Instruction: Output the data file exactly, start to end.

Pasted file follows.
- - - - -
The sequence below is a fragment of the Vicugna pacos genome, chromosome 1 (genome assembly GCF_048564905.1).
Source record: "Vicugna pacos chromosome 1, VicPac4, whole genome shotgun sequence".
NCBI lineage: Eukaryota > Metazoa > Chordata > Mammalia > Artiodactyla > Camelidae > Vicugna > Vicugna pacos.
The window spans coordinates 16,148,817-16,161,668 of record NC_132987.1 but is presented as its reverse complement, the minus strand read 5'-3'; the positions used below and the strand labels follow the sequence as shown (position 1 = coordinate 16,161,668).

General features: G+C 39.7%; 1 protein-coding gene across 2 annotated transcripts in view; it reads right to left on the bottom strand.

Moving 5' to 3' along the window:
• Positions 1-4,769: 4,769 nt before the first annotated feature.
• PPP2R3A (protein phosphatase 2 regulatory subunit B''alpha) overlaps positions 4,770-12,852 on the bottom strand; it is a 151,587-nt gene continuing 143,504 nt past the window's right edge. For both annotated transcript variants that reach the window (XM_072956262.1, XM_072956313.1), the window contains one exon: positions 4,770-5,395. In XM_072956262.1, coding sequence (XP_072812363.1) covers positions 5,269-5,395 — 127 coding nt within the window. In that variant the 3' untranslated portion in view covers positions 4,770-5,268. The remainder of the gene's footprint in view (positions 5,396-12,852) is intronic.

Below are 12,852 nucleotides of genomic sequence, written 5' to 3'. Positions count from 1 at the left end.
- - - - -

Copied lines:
The sequence below is a fragment of the Vicugna pacos genome, chromosome 1 (genome assembly GCF_048564905.1).
Source record: "Vicugna pacos chromosome 1, VicPac4, whole genome shotgun sequence".
NCBI lineage: Eukaryota > Metazoa > Chordata > Mammalia > Artiodactyla > Camelidae > Vicugna > Vicugna pacos.
The window spans coordinates 16,148,817-16,161,668 of record NC_132987.1 but is presented as its reverse complement, the minus strand read 5'-3'; the positions used below and the strand labels follow the sequence as shown (position 1 = coordinate 16,161,668).

General features: G+C 39.7%; 1 protein-coding gene across 2 annotated transcripts in view; it reads right to left on the bottom strand.

Moving 5' to 3' along the window:
• Positions 1-4,769: 4,769 nt before the first annotated feature.
• PPP2R3A (protein phosphatase 2 regulatory subunit B''alpha) overlaps positions 4,770-12,852 on the bottom strand; it is a 151,587-nt gene continuing 143,504 nt past the window's right edge. For both annotated transcript variants that reach the window (XM_072956262.1, XM_072956313.1), the window contains one exon: positions 4,770-5,395. In XM_072956262.1, coding sequence (XP_072812363.1) covers positions 5,269-5,395 — 127 coding nt within the window. In that variant the 3' untranslated portion in view covers positions 4,770-5,268. The remainder of the gene's footprint in view (positions 5,396-12,852) is intronic.

Below are 12,852 nucleotides of genomic sequence, written 5' to 3'. Positions count from 1 at the left end.